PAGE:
What is the best part of owning a business in Rochester?

Meeting all these people! Half my friends I’ve met through the Brainery. There are so many experts on so many topics, and so many people who want to collaborate! I’ve found so many people who want to make fun ideas into reality, and it’s a blast making them happen together.

What are some of the challenges you face?

One aspect that’s always been hard to explain with the Brainery is the fact that we offer single-session classes. It’s just one class and it’s just for fun. That’s something we’re still working on. We’re also working hard to get the word out about private classes—any group of friends, family, or coworkers can set up a private class! We also have custom-tailored business packages for staff retreats and that kind of thing. We’re working to promote those a little more. We always want to keep it fresh and ensure that it doesn’t get stale!

What is your vision for the Brainery? What about Upstate Social?

For the Brainery, we will always continue with single-session classes in a community space. I’d like to get us more involved with larger events that are a little more outside the box. Additionally, I’d like us to start offering larger workshops that dive into certain areas in greater depth and detail.

For Upstate Social, we’re really focusing on growing it. We want to find more national speakers and make it more visible. Our goals though, are to still keep it accessible, affordable, and local. It’s a good networking opportunity!

What kind of work goes on in the background to keep the Brainery running? How about making Upstate Social happen?

For the Brainery, it’s consistently booking classes and events, keeping the website up to date, and keeping up with community connections. I spend a lot of time convincing people to teach classes! A lot of the time the experts who have never taught before end up being some of our best and most popular teachers! We offer about 30-35 classes per month. A third of them are usually new and two thirds have been offered before. We do have a minimum of four attendees per class, otherwise the class will be canceled.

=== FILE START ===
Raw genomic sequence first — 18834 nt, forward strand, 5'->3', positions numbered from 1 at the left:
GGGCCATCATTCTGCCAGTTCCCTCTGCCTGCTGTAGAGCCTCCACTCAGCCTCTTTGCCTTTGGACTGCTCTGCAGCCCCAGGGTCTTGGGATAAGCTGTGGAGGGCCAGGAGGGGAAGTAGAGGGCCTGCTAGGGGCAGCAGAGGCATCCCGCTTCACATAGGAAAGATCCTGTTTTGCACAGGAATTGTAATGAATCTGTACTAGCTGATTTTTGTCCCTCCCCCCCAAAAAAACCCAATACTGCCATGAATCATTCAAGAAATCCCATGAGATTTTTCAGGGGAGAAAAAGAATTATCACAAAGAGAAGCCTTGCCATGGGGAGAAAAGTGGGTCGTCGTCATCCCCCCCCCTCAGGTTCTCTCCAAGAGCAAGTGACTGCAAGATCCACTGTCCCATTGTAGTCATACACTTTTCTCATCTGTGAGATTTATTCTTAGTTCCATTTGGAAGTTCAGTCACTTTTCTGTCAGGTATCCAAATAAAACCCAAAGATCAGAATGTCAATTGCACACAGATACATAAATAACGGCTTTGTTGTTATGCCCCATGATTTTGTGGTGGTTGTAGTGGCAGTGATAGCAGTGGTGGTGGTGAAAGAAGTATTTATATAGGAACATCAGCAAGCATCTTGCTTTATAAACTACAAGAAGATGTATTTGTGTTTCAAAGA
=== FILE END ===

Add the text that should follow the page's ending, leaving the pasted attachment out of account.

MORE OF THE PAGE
I work with a fantastic team for Upstate Social and would love to give them all a shout-out! There are seven people on the team including myself: Sydney Bell, Leah Stacy, Breanna Banford, Dan Gribbin, Steve Carter, and Justin Dusett. Last year we organized the whole conference in just a few months! The seven of us meet once a month to plan together.

Do you have any advice for people who want to start a new organization or business in the Rochester community?

Talking to as many people as you can is super helpful—get suggestions and feedback. I’d also recommend writing a solid business plan. Really think it through! When starting a business, try not to rely on one source of revenue alone—you need to get creative. Think outside the box! What else can I do? For example, the Brainery doesn’t depend solely on classes; we also rent out our space for events. Last but not least, marketing strategy is super important. Having a strong and authentic social media presence can make a huge difference!

Danielle Raymo is an active part of the creative Rochester community, and co-founder of Rochester Brainery, a community classroom and event space that offers fun, affordable classes. She also organizes Upstate Social Sessions. Read more of Danielle's perspective on our Instagram.